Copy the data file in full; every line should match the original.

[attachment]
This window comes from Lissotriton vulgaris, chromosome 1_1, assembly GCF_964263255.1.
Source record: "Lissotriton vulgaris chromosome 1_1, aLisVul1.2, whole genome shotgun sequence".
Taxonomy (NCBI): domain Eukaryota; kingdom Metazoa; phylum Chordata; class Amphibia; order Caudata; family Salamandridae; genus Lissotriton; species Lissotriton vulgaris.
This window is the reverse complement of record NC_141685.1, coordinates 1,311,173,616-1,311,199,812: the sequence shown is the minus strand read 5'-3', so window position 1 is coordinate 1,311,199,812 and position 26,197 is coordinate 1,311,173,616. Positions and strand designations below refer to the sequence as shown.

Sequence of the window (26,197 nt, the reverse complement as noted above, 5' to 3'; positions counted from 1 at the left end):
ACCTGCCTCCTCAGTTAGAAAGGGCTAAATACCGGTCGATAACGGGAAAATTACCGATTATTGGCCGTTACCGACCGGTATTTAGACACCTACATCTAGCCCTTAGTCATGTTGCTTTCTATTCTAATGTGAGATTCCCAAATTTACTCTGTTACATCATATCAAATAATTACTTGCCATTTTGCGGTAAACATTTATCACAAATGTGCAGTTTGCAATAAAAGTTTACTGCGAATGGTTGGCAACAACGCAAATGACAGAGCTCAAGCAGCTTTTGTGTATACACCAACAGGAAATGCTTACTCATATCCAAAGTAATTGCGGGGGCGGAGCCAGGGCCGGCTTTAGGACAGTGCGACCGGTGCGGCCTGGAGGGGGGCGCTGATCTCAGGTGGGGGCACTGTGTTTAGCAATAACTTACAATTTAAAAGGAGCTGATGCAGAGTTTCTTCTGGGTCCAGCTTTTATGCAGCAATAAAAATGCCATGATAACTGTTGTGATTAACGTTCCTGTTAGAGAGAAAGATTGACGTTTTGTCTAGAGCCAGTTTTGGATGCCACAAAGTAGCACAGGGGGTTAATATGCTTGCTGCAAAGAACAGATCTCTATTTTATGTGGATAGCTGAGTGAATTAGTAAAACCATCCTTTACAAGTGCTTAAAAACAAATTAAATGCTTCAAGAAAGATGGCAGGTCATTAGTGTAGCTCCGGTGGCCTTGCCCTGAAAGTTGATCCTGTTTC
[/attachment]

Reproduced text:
This window comes from Lissotriton vulgaris, chromosome 1_1, assembly GCF_964263255.1.
Source record: "Lissotriton vulgaris chromosome 1_1, aLisVul1.2, whole genome shotgun sequence".
Taxonomy (NCBI): domain Eukaryota; kingdom Metazoa; phylum Chordata; class Amphibia; order Caudata; family Salamandridae; genus Lissotriton; species Lissotriton vulgaris.
This window is the reverse complement of record NC_141685.1, coordinates 1,311,173,616-1,311,199,812: the sequence shown is the minus strand read 5'-3', so window position 1 is coordinate 1,311,199,812 and position 26,197 is coordinate 1,311,173,616. Positions and strand designations below refer to the sequence as shown.

Sequence of the window (26,197 nt, the reverse complement as noted above, 5' to 3'; positions counted from 1 at the left end):
ACCTGCCTCCTCAGTTAGAAAGGGCTAAATACCGGTCGATAACGGGAAAATTACCGATTATTGGCCGTTACCGACCGGTATTTAGACACCTACATCTAGCCCTTAGTCATGTTGCTTTCTATTCTAATGTGAGATTCCCAAATTTACTCTGTTACATCATATCAAATAATTACTTGCCATTTTGCGGTAAACATTTATCACAAATGTGCAGTTTGCAATAAAAGTTTACTGCGAATGGTTGGCAACAACGCAAATGACAGAGCTCAAGCAGCTTTTGTGTATACACCAACAGGAAATGCTTACTCATATCCAAAGTAATTGCGGGGGCGGAGCCAGGGCCGGCTTTAGGACAGTGCGACCGGTGCGGCCTGGAGGGGGGCGCTGATCTCAGGTGGGGGCACTGTGTTTAGCAATAACTTACAATTTAAAAGGAGCTGATGCAGAGTTTCTTCTGGGTCCAGCTTTTATGCAGCAATAAAAATGCCATGATAACTGTTGTGATTAACGTTCCTGTTAGAGAGAAAGATTGACGTTTTGTCTAGAGCCAGTTTTGGATGCCACAAAGTAGCACAGGGGGTTAATATGCTTGCTGCAAAGAACAGATCTCTATTTTATGTGGATAGCTGAGTGAATTAGTAAAACCATCCTTTACAAGTGCTTAAAAACAAATTAAATGCTTCAAGAAAGATGGCAGGTCATTAGTGTAGCTCCGGTGGCCTTGCCCTGAAAGTTGATCCTGTTTC